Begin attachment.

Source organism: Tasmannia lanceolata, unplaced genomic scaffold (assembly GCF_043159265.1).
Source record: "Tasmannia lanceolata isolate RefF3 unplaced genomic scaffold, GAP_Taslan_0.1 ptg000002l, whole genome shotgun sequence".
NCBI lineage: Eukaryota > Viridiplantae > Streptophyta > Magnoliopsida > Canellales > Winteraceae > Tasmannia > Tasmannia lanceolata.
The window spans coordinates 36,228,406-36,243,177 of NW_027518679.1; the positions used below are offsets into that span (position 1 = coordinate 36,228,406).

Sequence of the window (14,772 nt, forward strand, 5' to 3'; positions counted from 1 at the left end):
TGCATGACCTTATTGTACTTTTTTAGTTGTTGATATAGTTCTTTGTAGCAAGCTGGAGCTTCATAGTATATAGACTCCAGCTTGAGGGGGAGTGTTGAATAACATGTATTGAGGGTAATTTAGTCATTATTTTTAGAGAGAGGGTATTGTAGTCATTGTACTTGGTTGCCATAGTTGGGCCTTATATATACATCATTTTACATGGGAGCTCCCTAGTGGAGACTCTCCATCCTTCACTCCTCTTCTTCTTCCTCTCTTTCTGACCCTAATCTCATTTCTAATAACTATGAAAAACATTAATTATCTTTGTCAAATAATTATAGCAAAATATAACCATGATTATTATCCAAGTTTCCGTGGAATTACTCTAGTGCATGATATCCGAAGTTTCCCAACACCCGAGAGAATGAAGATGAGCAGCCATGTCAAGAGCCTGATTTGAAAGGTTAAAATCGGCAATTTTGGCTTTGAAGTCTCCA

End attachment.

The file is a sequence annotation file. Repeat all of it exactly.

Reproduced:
Source organism: Tasmannia lanceolata, unplaced genomic scaffold (assembly GCF_043159265.1).
Source record: "Tasmannia lanceolata isolate RefF3 unplaced genomic scaffold, GAP_Taslan_0.1 ptg000002l, whole genome shotgun sequence".
NCBI lineage: Eukaryota > Viridiplantae > Streptophyta > Magnoliopsida > Canellales > Winteraceae > Tasmannia > Tasmannia lanceolata.
The window spans coordinates 36,228,406-36,243,177 of NW_027518679.1; the positions used below are offsets into that span (position 1 = coordinate 36,228,406).

Sequence of the window (14,772 nt, forward strand, 5' to 3'; positions counted from 1 at the left end):
TGCATGACCTTATTGTACTTTTTTAGTTGTTGATATAGTTCTTTGTAGCAAGCTGGAGCTTCATAGTATATAGACTCCAGCTTGAGGGGGAGTGTTGAATAACATGTATTGAGGGTAATTTAGTCATTATTTTTAGAGAGAGGGTATTGTAGTCATTGTACTTGGTTGCCATAGTTGGGCCTTATATATACATCATTTTACATGGGAGCTCCCTAGTGGAGACTCTCCATCCTTCACTCCTCTTCTTCTTCCTCTCTTTCTGACCCTAATCTCATTTCTAATAACTATGAAAAACATTAATTATCTTTGTCAAATAATTATAGCAAAATATAACCATGATTATTATCCAAGTTTCCGTGGAATTACTCTAGTGCATGATATCCGAAGTTTCCCAACACCCGAGAGAATGAAGATGAGCAGCCATGTCAAGAGCCTGATTTGAAAGGTTAAAATCGGCAATTTTGGCTTTGAAGTCTCCA